Loyalty might seem to be an unarguably honorable trait, but like most examples of moral behavior, it turns out to be a relative concept. There is loyalty to good people and causes, and loyalty to
bad people and causes. And it may not always be easy to work out which are the good guys, and which the bad. Actually, it's never
easy, because they're changing all the time.
Loyalty, you see, can be taken too far. But at what point, I wonder, does honorable allegiance to an idea or a person turn into pig-headed pursuit of a lost cause?
What I have in mind
here is the ongoing attempt by soccer's bigwigs -- I mean primarily FIFA, but UEFA have now joined the proceedings -- to convince the non-soccer world that the sport of soccer is not a business, but a
sport. Further, that there is such a vast difference between the two activities, that soccer should be granted exemption from the laws that apply to businesses.
The laws in question are
those of the European Union, laws that are designed to ensure fair practice in business transactions, and to outlaw -- as far as possible -- discrimination of various types.
For some time
now FIFA -- led with increasing desperation by its President Sepp Blatter -- has been trying to breach these EU laws, because they allow the very thing that FIFA wants to ban, or at least to limit:
the indiscriminate signing of foreign players by club teams.
OK, so these laws apply only in Europe. But that's more than enough, for Europe is the center of world soccer, it's where all
the world's best players end up. In effect, if FIFA's regulations break down in Europe, then they break down everywhere else.
The heart of the matter is the EU law that permits free
movement of labor. Any worker from any EU country is allowed -- has the right
-- to seek employment in any other EU country. He cannot be barred from a job on the basis of his nationality.
That's one of the laws that you have to obey if you want to run a business in Europe. And soccer players are classified as workers.
FIFA does not want its European clubs (which includes
all of the world's richest and strongest) to be bound by this law. Reason: the law is seen as a threat to soccer's national teams -- the very teams, without which, there would be no World Cup. And the
World Cup is FIFA's big event, the money-spinner that finances all the other activities.
Blatter has been insisting for years now that soccer should be exempt from the EU laws as a
"special case." He has asked, is still asking, that soccer should not be viewed as a business. He has met, so far, with an icily cold response from the EU, which has said, and which continues to say,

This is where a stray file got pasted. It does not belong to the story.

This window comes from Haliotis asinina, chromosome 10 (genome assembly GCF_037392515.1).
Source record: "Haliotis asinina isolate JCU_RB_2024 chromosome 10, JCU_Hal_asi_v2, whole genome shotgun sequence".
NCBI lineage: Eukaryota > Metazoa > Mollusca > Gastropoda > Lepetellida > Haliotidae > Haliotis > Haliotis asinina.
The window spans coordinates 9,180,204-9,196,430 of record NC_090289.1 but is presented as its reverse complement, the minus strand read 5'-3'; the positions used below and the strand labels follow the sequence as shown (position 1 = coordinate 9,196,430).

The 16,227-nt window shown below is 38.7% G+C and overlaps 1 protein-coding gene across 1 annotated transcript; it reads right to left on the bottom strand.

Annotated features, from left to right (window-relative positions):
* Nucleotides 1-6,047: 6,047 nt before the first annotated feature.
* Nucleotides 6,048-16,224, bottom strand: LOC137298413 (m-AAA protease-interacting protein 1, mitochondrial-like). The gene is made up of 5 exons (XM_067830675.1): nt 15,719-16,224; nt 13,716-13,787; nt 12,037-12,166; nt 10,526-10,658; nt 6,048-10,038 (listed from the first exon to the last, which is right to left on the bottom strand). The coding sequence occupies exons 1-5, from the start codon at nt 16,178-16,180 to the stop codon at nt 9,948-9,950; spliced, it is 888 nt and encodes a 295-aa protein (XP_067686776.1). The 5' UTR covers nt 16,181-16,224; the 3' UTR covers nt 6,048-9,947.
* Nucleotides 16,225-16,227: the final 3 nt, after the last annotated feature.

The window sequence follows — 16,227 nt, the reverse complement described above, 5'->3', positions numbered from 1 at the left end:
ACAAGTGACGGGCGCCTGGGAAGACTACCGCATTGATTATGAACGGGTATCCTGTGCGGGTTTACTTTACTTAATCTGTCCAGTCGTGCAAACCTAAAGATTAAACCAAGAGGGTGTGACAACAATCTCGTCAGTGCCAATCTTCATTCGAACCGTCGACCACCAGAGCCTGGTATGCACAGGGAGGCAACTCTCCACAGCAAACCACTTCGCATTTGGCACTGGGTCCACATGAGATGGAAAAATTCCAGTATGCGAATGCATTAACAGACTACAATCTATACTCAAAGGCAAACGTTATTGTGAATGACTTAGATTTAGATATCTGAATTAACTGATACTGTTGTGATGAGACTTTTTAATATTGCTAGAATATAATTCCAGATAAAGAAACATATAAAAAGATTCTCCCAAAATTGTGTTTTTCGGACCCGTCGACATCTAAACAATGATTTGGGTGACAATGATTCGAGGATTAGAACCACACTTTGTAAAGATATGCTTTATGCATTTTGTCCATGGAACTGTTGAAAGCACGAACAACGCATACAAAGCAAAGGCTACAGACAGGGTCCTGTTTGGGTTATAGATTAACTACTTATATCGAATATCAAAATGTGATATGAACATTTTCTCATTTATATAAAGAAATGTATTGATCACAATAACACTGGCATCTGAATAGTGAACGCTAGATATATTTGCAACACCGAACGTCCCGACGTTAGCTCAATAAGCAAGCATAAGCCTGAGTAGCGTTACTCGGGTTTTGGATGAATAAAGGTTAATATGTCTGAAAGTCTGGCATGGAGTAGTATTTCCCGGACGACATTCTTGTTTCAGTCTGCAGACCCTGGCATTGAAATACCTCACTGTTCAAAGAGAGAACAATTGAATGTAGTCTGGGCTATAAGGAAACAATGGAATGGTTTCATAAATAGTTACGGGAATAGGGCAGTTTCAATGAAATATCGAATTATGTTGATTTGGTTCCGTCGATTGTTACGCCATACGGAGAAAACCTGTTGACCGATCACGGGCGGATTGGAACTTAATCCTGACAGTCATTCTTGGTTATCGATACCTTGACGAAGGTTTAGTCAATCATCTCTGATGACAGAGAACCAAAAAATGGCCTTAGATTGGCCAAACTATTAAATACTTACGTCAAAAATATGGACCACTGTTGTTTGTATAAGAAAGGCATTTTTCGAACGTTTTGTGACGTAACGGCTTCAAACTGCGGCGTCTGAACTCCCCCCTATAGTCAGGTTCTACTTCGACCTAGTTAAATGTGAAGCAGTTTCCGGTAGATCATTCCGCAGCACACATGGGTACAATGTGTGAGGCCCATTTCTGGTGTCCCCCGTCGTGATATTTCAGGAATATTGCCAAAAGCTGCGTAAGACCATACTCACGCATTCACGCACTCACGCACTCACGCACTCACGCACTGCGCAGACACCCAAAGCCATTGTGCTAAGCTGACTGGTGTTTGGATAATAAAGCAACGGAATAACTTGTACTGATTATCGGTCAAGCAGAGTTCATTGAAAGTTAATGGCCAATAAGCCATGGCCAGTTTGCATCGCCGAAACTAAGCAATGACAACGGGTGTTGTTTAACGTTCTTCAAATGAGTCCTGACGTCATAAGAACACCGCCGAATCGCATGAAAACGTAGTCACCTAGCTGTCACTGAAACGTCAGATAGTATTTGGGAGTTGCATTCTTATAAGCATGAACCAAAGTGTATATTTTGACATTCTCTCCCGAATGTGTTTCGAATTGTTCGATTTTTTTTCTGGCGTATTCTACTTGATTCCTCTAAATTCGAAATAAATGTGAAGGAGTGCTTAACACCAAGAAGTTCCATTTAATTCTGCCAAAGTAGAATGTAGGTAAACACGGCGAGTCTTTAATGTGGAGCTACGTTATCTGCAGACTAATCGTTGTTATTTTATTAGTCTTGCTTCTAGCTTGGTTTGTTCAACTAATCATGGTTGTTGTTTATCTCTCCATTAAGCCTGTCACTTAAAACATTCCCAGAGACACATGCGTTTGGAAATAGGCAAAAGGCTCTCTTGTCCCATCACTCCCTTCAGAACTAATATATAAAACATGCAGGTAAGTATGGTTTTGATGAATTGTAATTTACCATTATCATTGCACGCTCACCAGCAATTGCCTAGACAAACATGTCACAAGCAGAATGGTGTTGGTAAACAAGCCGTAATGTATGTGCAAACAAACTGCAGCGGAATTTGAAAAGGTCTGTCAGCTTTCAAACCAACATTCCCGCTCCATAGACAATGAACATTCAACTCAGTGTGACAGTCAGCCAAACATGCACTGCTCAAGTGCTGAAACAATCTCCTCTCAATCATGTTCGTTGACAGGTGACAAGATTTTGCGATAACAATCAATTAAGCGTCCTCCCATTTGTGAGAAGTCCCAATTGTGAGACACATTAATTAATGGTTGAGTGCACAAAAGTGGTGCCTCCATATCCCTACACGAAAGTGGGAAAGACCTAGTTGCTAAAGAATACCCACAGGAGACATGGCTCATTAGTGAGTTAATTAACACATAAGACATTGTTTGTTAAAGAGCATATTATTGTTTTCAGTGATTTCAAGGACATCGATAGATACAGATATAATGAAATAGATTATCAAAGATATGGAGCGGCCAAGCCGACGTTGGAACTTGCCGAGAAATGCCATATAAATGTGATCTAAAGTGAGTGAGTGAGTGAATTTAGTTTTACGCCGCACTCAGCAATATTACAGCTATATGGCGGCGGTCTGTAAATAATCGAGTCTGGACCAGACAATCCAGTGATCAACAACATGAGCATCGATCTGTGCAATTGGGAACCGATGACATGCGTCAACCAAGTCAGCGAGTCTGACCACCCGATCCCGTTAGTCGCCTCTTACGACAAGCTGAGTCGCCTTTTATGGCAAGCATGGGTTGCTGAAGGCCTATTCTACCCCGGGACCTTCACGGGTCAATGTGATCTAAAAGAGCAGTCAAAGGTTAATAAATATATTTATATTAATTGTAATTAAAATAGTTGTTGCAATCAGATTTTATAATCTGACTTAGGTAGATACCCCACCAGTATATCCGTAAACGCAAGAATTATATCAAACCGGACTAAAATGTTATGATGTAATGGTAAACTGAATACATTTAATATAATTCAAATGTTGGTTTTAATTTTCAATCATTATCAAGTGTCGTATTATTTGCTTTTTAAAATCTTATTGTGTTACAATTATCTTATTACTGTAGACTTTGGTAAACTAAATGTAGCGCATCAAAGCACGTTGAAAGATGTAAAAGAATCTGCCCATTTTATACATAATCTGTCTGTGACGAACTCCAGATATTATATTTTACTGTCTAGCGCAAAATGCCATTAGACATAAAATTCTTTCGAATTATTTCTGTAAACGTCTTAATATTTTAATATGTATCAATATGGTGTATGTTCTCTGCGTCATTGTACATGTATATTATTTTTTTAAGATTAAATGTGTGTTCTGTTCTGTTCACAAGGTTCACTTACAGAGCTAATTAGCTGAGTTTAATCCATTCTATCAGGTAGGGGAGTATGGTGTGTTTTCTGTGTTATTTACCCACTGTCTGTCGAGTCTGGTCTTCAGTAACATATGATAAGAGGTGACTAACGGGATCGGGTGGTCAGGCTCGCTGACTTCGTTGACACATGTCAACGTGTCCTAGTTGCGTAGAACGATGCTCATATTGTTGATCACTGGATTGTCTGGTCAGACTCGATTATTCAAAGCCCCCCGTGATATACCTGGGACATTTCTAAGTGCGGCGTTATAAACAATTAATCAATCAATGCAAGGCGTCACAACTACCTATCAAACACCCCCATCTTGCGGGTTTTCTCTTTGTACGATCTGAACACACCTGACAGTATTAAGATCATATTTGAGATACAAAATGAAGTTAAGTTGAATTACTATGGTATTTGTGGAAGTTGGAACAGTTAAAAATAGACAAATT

that soccer is indeed a business and it must obey the law, like everyone else.
Blatter has his plan, the famous "6+5," meaning that all clubs must field a minimum of six home nationals,
and no more than five foreigners. This is something that the EU has said, quite clearly, it will not countenance. But Blatter persists. In May he got overwhelming backing for the scheme from FIFA's
congress (the vote was 155-5) ... and on Friday it was again presented to the EU. And, yet again, the EU made it clear that it was a non-starter. The rejection was sugar-coated, for sure, it talked
about encouraging "the teams of professional clubs in each country to develop the presence of athletes capable of qualifying for national teams, in compliance with EU law ..." But it was still a No.
The "6+5" is a reasonable solution. The problem is that it can only be made to work if soccer manages to get its exemption from EU commercial laws -- at which point "6+5" becomes totally
Certainly soccer as played by 95 percent of its players, as organized by 95 percent of its clubs, and so on, throughout the world, is hardly a business. A recreation,
peopled by volunteers and unpaid players. But the top pro level -- the level which is directly concerned with all this maneuvering, the level that employs and pays, handsomely, the players who compose
the national teams ... are we seriously expected to believe that is not a business? Does FIFA, does Blatter, really expect the worldly EU politicians, confronted with billionaire owners and
millionaire players and multi-million dollar transfer deals and super-budget global marketing campaigns, to not
recognize big business when it sees it?
The idea is unreal, born
of a president and an organization that has lost touch with the real world. FIFA has an ostensibly sensible regulation that forbids "political interference" in the sport. In fact, it is another
example of unreality, leading FIFA into head-on collisions with national governments in which FIFA seeks to dictate terms! The most recent example came last month when the Polish government removed
the chief officers of the Polish soccer federation, alleging they were corrupt. FIFA, backed by UEFA, stepped in and told the Polish government it had no right to do that (in its own country, no
less!) And that Poland would be suspended from international soccer unless the officers were reinstated.
A compromise was arranged, but the assumption of super-national power by FIFA and
UEFA is quite breathtaking: "We cannot allow sports administrators to be replaced the following day by politicians at the whim of a government," said UEFA's William Galleried.
wants to keep politics out of sport, it might offer the quid pro quo that FIFA will stay out of politics. And that it will stop trying to float the delusion that soccer is not a business. Anyway, is
that delusion really necessary? Is there any solid proof that allowing clubs total freedom in signing foreign players has any damaging effect on national teams?
Consider two countries
whose clubs are bristling with foreign players, Italy and Spain. The current world and European champions. Nothing there to suggest the free movement of players -- whatever may be its other drawbacks
-- weakens national teams.